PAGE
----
Fool me once, shame on you. Fool me twice, shame on me. Facebook’s (NASDAQ:FB) initial public offering has been anything but smooth sailing. The Nasdaq (NASDAQ:QQQ) listing of the social-media company has been swamped with computer glitches, trade confirmation delays and lawsuits. Now, rumors are flying around Wall Street that Facebook may be cruising for another bruising.
After Wednesday’s closing bell, sources close to CNBC said that Facebook was considering a listing on the New York Stock Exchange (NYSE:NYX). According to people familiar with the situation, the social media giant is entertaining proposals through emails and phone calls about a possible re-listing. However, NYSE responded in a statement that there “have been no discussions with Facebook regarding switching their listing in light of the events of the last week, nor do we think a discussion along those lines would be appropriate at this time.”
Listings and corporate services contributed $372 million to Nasdaq last year, or about 22 percent of its total revenue, according to the WSJ. The NYSE received $446 million in listings and corporate services in 2011, or 17 percent of its total revenue. Nasdaq has been responsible for past listings of major tech companies such as Microsoft Corp. (NASDAQ:MSFT), Google Inc. (NASDAQ:GOOG) and Amazon.com Inc. (NASDAQ:AMZN).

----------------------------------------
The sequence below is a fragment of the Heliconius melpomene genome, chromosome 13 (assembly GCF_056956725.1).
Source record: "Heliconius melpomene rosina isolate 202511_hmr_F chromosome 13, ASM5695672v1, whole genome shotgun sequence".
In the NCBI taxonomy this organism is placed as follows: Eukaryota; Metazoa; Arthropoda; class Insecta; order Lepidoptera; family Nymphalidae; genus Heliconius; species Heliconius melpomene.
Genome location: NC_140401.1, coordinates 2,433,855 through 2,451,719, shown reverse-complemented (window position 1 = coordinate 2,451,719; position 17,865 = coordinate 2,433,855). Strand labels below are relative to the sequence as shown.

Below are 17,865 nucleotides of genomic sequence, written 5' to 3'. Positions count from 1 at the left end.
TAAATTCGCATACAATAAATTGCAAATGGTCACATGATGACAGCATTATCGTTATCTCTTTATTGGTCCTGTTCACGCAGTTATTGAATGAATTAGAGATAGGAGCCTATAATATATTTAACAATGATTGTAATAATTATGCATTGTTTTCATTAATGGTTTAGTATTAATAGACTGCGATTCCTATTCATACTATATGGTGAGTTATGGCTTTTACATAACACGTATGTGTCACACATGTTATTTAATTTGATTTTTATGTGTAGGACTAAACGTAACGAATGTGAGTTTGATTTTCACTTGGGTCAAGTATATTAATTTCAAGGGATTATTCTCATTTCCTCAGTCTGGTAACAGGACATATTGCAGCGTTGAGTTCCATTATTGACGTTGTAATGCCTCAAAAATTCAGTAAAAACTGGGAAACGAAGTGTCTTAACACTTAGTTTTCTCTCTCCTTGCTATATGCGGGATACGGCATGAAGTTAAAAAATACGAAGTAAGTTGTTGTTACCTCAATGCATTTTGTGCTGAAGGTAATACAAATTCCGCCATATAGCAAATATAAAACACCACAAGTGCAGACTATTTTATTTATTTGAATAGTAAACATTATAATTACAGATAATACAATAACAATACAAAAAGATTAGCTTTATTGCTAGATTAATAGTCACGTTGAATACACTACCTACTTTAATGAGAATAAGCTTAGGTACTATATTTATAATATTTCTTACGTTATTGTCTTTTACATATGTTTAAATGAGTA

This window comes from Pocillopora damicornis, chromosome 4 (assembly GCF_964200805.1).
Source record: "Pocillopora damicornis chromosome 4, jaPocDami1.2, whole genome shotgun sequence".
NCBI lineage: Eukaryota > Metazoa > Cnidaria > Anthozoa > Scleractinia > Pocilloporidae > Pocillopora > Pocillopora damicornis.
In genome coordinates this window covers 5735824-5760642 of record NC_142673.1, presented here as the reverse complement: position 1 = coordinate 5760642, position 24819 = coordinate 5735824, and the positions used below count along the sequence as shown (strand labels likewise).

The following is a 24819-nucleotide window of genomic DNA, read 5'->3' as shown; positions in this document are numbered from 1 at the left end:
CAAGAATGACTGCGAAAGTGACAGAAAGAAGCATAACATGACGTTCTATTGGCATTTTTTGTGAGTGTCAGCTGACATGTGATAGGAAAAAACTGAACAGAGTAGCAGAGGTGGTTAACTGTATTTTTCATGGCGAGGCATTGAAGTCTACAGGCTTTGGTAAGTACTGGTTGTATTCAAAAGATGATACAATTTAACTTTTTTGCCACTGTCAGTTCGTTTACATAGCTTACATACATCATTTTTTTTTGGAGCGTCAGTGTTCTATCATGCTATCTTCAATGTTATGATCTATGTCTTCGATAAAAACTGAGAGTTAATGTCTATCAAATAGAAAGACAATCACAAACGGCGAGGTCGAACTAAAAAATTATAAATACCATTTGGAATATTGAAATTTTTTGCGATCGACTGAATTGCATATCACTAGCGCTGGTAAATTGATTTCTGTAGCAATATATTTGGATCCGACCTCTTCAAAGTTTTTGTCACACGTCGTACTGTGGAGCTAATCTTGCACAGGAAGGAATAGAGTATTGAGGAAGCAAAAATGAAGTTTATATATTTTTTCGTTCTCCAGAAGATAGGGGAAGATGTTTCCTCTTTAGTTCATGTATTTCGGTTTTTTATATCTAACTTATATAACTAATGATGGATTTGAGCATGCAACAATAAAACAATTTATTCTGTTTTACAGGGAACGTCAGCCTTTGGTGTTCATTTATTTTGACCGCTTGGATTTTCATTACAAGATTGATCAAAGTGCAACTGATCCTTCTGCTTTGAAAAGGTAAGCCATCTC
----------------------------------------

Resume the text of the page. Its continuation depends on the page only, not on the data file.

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It seems almost inconceivable that Facebook (NASDAQ:FB) would re-list its stock on another exchange, as it would only provide another opportunity for something else to go wrong. In typical fashion, Facebook has remained quiet on the issue, stirring more debate on how Facebook is managed.
As we explained in a previous article, founder and chief executive officer Mark Zuckerberg clearly explained in a February S-1 filing with the Securities and Exchange Commission that “Facebook was not originally created to be a company. It was built to accomplish a social mission, to make the world more open and connected.” Facebook is out to change the world and shareholders are just along for the ride. Investors and media outlets should stop expecting Zuckerberg to act as other public companies, even if it is ironic that the CEO of the world’s most connected website is unreachable for a status update.
Actions speak louder than words, and Zuckerberg’s actions say he is not worried about the movement in Facebook (NASDAQ:FB) shares or rumors. Hours before the IPO, he hosted an all-night hackathon, a tradition at Facebook that serves as a foundation for new ideas. The day following the IPO, Zuckerberg was married to his college sweetheart, Priscilla Chan. Anyone looking for an official acknowledgment from the Facebook team regarding the IPO will have to turn to the company’s chief operating officer, Sheryl Sandberg. During a recent speech to students at Harvard Business School, she poked fun at matters by saying, “I wish for you four things. First, that you keep in touch via Facebook (NASDAQ:FB). This is critical to your future success. And we’re public now so can you click on an ad or two while you’re there?” The other three wishes involved real advice on truth and accomplishments.
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